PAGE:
a heat distributor defining a flow passage for permitting flow of the liquid chemical through the distributor and having a particulate heat distributing material surrounding the flow passage for distributing heat from exhaust gases during operation of the engine, the heat distributor having an inlet and an outlet; and,
a conduit connecting the supply container with the heat distributor;
wherein the heat distributor is adapted for being at least partially inserted in the exhaust housing, the heat distributor outlet discharging into the exhaust housing, the liquid chemical being atomized in and exiting the heat distributor and mixing with the exhaust gases, thereby forming a fog.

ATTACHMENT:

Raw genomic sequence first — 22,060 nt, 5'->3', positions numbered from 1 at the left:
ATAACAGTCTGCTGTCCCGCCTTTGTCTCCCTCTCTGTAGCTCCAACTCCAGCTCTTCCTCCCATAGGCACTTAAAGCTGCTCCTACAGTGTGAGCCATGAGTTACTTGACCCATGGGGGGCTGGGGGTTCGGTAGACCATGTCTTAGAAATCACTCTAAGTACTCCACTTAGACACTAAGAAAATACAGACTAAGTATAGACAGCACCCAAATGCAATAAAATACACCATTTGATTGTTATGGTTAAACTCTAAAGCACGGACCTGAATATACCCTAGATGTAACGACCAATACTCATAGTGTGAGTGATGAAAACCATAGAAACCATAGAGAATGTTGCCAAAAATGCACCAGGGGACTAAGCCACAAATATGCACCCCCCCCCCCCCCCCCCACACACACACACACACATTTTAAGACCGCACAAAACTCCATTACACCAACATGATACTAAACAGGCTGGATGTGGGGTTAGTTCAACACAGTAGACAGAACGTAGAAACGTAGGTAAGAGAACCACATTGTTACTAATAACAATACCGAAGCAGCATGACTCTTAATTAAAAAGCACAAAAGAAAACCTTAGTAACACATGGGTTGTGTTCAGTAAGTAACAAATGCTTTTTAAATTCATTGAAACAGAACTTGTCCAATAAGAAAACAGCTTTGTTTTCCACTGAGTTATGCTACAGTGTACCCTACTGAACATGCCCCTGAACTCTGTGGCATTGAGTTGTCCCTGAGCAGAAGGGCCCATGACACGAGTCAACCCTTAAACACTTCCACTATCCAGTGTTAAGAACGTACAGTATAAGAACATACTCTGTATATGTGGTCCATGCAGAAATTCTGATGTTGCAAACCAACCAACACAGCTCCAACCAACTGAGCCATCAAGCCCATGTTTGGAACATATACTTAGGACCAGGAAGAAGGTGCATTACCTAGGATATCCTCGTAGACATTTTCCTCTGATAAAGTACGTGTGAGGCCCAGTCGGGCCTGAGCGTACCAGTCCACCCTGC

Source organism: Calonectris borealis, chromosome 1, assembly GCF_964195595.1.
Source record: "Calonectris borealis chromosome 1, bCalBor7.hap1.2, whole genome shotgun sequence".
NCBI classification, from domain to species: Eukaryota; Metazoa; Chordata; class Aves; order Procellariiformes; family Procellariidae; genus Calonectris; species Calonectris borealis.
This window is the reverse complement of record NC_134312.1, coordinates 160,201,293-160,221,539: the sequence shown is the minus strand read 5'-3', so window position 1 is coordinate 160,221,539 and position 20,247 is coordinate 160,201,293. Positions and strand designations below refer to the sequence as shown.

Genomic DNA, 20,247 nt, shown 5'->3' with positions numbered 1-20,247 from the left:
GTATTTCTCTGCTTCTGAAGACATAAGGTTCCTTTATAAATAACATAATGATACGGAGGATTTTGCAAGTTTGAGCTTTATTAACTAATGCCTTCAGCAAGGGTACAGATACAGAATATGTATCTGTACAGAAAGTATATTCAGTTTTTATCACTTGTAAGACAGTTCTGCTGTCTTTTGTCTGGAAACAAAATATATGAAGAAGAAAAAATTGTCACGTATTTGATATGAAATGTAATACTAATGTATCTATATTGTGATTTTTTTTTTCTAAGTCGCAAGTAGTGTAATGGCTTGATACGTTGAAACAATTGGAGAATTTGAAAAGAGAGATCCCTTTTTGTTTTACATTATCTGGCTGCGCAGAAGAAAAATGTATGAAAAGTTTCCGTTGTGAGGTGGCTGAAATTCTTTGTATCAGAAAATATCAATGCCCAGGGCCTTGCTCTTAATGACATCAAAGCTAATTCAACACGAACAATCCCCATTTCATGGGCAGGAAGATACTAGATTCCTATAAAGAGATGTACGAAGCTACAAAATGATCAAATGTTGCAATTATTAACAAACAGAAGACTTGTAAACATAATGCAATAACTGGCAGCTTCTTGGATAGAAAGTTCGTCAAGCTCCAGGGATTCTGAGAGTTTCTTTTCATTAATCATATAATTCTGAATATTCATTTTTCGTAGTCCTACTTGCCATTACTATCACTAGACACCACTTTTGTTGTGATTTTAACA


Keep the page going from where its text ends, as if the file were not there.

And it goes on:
2. The area fogger according to claim 1, in which the particulate material is ceramic.
3. The area fogger according to claim 1 wherein the particulate material comprises ceramic proppant.
4. An area fogger kit for attachment to an exhaust housing of an internal combustion engine, comprising:
a liquid fogger chemical supply container adapted for containing a liquid chemical;
a heat distributor defining a flow passage for permitting the flow of the liquid chemical, the heat distributor having an inlet and an outlet;
a conduit connecting the supply container with the heat distributor; and
a mounting bracket adapted for attaching the heat distributor to the exhaust housing,